The New Gender Gap for Women in Science
Christina Johnson wanted to study plants ever since she became fascinated with her family’s fruit trees as a child, but she came close to abandoning science. At Brigham Young University, where she began college before transferring to Berkeley, she was one of few female science students. “I felt really discouraged trying to do sciences there. People said, ‘You’re a girl, you’re never going to do well in this.’ When she arrived at Berkeley, Johnson, who graduated with a degree in plant biology last spring, was pleased to find as many female students as males at CNR.
She was, in fact, among a record number of female students at CNR. Sixty-four percent of the college’s undergraduates are female, the highest percentage of any college at Berkeley. At the graduate level, 54 percent of CNR students are women, twice the number found in the colleges of engineering and chemistry.
Louise Fortmann, professor of natural resource sociology, remembers when it was much different. When she joined the Department of Forestry in 1984, there were 11 female graduate students. And when she was a student at Cornell in the 1970s, she never had a female professor and once received an invitation to a school event addressed to her and her wife.
Today, microbial biology graduate student Elaine Shapland can’t think of a specific instance of discrimination for being a woman in science. With more women than men in many of her classes, she says women feel more comfortable “jumping into discussions without feeling on-the-spot. And it’s always fun to gang up on the guys.”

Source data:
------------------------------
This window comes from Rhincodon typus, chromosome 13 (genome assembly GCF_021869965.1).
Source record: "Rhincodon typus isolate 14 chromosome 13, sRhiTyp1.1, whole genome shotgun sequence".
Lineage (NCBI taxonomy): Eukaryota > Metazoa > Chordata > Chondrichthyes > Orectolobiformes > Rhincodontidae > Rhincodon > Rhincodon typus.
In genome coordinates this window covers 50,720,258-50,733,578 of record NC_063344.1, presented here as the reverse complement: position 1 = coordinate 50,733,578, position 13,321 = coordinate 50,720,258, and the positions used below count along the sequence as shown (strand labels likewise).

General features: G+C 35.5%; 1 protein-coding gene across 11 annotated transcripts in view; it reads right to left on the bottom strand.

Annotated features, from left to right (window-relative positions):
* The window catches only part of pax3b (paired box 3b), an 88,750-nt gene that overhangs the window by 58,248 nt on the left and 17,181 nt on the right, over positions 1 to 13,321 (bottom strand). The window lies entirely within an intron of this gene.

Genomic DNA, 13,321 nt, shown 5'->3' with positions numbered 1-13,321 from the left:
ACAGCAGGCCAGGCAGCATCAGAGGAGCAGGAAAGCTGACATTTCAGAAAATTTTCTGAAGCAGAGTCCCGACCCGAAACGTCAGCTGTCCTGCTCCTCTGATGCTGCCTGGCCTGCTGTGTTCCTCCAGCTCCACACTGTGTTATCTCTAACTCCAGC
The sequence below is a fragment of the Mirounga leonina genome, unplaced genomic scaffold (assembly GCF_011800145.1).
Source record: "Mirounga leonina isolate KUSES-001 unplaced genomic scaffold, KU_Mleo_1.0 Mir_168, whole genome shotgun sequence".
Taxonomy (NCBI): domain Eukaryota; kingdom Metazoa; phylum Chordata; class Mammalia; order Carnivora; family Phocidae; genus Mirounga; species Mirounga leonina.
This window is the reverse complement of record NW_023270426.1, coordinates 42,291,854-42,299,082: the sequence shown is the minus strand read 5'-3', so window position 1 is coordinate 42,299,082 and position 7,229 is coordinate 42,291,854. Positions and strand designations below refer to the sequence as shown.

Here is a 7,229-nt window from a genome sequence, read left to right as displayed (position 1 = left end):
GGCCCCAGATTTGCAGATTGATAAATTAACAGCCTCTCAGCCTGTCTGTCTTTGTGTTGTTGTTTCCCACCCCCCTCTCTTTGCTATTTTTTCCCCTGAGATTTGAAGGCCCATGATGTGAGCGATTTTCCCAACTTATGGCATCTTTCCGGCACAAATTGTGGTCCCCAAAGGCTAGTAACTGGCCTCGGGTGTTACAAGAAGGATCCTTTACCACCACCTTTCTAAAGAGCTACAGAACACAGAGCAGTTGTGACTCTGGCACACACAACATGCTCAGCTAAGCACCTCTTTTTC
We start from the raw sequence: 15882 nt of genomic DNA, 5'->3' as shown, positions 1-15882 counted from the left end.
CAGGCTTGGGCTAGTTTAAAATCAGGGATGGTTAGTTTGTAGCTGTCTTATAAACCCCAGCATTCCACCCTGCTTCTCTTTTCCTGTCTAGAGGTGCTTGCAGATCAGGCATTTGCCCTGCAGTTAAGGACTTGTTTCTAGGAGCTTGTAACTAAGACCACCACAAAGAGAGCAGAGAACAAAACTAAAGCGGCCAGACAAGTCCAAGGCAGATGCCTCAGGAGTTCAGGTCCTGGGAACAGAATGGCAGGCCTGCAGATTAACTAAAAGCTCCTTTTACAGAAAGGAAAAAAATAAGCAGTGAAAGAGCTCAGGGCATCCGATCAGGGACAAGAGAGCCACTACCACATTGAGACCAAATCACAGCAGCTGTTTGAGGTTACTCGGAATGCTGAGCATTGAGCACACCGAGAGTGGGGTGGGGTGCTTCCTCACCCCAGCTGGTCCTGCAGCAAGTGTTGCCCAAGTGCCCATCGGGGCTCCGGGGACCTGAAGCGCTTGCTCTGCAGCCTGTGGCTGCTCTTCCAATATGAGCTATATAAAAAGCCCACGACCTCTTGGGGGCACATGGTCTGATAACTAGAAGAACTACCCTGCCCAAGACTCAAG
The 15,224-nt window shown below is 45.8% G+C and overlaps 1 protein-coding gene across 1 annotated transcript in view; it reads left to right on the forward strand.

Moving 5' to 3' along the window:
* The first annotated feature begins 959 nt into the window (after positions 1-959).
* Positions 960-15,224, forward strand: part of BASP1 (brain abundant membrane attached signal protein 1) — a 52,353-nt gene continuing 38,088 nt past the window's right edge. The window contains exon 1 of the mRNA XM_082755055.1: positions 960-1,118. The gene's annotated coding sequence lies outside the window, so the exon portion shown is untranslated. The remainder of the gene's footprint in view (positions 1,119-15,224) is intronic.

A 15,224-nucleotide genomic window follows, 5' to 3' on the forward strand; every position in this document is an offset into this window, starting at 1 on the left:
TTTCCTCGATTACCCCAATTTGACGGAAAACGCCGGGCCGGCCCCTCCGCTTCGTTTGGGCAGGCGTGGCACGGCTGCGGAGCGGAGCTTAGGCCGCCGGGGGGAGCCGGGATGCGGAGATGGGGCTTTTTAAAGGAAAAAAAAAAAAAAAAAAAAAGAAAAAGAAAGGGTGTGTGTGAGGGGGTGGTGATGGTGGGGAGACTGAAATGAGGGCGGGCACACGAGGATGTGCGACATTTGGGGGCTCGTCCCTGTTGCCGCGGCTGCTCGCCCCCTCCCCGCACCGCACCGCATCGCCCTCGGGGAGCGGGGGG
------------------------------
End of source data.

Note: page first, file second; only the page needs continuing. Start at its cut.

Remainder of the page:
Students and faculty say CNR provides a welcoming atmosphere for women, which might explain how it has managed to recruit so many more women than the other sciences. In fact, that influenced Johnson’s choice. “It’s a lot easier for women to decide to study something that other women have been doing. I probably would have had a harder time with the program if there weren’t as many other women,” she says.
Biosciences also offer more female mentors. “If you have women in your department already successful and tenured, you can really visualize yourself there,” says Kathleen Ryan, an assistant professor in plant and microbial biology. Those same female role models, however, sometimes scare women away from following in their footsteps. “Some see how hard we work—every weekend and every night—and they don’t want our life,” Fortmann says.
That may help explain why only 29 percent of CNR faculty are women. Though that’s a slightly higher proportion than at the university as a whole (23 percent) it’s clear that somewhere between starting graduate school and getting jobs, women are falling off of the academic career track.
“A major leak in the pipeline occurs for women just after they get their Ph.D., because it’s a time when they have to consider family formation as well as career,” says Mary Ann Mason, a professor of social welfare, former dean of Berkeley’s Graduate Division, and author of Do Babies Matter? and Mothers on the Fast Track. Mason points out that a survey of all ten University of California campuses found that when women in the sciences have babies, the percentage of those who desire to continue in the academic world plummets from 50 percent to 11 percent.